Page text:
We knew the weather was a bit rough on Friday. It had started raining at 1pm and then the sky turned to lead, everywhere.  Distant tree boundaries in this flat landscape became obscured in the entire 360 degree panorama and down it came. A vertical fog of the hardest rain I've seen since my days in Germany, where rain even harder was a commonplace, but lasted rarely longer than half an hour, when it would just turn off and an hour later the streets were magically dry.
But on Friday, it just went on and on and on. It stopped for a while at 11pm, then begun again at 3am and finally stopped at about 5 or 6am.
My wife called me out of bed at 8 to see what had happened.
This had happened whilst we slept fitfully.
This is not a lake, it's a sheep field.  Part of the water on the right is a dyke about 12 feet wide and 8 feet deep. It's in there somewhere.  Part of a "critical" drainage system in the Fens designed to keep us safe. Pumped, sluiced, damned, monitored and controlled at every minute of the day. To drain and keep drained land owned by some huge corporations.  Otherwise we'd be Somerset.
Here is the same dyke that I recently showed empty and inhabited by bamboo-like grasses waving in the sunshine.
Last week it was empty.

By 9am on Saturday we noticed the level was rising, despite the day being glorious breezy sunshine.  I removed my car just in time. Fortunately it has a highish exhaust outlet and by driving VERY slowly outwards, I escaped, to park it outside the landlord's house at the farm, high and dry.  There it remains as , although the levels with 2 days of concerted drainage channel digging and borrowed pumps and hours of sweeping and even shovelling the water over the crown of the lane to the same landlord's field which is lower than us and un-waterlogged, we have managed to stabilise the level, but not before the house was flooded.  Due to the lopsided attitude of the old (1812) house the left  corner of the lounge is sufficiently lower than the rest to make for a 2 square yard droop in which 4" of water came up under the already broken concrete floor.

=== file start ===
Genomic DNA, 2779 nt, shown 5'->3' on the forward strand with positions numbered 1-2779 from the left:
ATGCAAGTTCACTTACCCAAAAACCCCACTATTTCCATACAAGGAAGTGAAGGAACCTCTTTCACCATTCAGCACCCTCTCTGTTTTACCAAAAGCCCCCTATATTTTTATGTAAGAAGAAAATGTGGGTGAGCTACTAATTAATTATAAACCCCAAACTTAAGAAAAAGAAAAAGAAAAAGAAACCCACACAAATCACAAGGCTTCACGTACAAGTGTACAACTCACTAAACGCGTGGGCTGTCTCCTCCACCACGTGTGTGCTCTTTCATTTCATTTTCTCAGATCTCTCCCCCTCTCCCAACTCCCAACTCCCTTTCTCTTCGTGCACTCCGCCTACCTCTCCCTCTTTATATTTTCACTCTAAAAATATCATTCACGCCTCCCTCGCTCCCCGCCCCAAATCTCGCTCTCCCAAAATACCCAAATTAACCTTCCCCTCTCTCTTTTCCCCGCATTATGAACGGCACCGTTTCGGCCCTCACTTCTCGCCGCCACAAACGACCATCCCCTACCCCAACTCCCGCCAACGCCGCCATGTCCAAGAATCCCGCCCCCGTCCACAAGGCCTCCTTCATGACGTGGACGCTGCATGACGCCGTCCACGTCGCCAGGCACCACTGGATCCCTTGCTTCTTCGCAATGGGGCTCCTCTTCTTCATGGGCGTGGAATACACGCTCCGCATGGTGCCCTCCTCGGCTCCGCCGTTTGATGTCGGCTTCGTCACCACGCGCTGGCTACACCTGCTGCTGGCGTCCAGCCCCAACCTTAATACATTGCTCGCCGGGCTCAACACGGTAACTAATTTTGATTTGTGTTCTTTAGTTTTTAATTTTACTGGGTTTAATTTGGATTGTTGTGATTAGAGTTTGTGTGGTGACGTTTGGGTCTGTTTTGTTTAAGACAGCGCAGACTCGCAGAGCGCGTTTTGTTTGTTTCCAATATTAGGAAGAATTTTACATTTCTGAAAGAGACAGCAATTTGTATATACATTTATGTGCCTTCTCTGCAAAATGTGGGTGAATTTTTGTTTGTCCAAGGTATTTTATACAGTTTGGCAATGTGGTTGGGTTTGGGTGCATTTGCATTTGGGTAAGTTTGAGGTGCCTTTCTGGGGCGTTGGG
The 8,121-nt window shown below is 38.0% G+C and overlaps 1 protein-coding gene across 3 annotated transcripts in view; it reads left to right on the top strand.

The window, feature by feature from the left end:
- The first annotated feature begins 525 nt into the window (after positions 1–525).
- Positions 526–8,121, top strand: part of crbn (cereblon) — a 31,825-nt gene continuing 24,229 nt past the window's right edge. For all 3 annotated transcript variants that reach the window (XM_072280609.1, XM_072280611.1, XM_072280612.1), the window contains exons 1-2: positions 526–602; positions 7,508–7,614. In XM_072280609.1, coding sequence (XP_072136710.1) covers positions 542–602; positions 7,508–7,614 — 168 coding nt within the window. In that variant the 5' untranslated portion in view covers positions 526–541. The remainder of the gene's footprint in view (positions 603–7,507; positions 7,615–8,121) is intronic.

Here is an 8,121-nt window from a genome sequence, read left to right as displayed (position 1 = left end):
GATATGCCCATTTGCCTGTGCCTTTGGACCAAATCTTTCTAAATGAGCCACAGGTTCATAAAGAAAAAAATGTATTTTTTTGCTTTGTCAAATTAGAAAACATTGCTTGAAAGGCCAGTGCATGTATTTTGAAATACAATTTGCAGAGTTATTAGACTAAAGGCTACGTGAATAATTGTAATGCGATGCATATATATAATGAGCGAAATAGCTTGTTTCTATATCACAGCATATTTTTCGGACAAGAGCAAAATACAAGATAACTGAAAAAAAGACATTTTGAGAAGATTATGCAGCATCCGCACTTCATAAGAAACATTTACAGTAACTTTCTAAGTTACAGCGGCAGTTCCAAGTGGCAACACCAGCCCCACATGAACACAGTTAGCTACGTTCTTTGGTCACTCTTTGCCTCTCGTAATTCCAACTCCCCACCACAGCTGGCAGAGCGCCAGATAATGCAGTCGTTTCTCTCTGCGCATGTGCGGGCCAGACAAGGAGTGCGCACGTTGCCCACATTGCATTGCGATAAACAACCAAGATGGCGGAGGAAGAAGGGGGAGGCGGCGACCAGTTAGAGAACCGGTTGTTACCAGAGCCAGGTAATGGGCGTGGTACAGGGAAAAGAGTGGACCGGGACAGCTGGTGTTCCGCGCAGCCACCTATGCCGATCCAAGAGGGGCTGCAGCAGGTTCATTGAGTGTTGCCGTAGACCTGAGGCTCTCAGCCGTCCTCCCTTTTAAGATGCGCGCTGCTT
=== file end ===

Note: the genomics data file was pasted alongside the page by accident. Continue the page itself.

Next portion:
By about 5pm today with the help of some of the son-in-law's cycling friends, we got the level down to where the house is now without loose water and may dry out, but the rest of the drive and front garden goes half way up our Wellies.  The dyke is now about 6" down and the man from the Inland Drainage Board assures us we won't believe the speed with which the big pumps at Smeeth Road and St. Germans will drop it still further.  But at nightfall, there was no evidence of that speed in any respect.  St. Germans has been recently rebuilt with pumps that can shift 3990 tonnes of water a minute!  He also told us that that much rain, measured at 4-5", dumps 500 tons of water per acre, only half of which the soil can cope with.